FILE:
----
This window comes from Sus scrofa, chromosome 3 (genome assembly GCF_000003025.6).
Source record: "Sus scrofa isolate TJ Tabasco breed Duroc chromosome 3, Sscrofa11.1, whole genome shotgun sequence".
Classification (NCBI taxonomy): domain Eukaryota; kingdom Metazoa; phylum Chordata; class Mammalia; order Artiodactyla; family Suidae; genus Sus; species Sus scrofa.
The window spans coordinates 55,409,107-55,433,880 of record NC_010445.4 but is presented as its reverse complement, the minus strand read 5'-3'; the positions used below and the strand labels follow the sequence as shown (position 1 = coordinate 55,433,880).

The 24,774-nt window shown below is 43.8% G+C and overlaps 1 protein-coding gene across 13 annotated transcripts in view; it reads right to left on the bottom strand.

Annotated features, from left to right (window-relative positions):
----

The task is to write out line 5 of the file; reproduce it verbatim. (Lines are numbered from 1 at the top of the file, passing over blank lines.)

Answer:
The 24,774-nt window shown below is 43.8% G+C and overlaps 1 protein-coding gene across 13 annotated transcripts in view; it reads right to left on the bottom strand.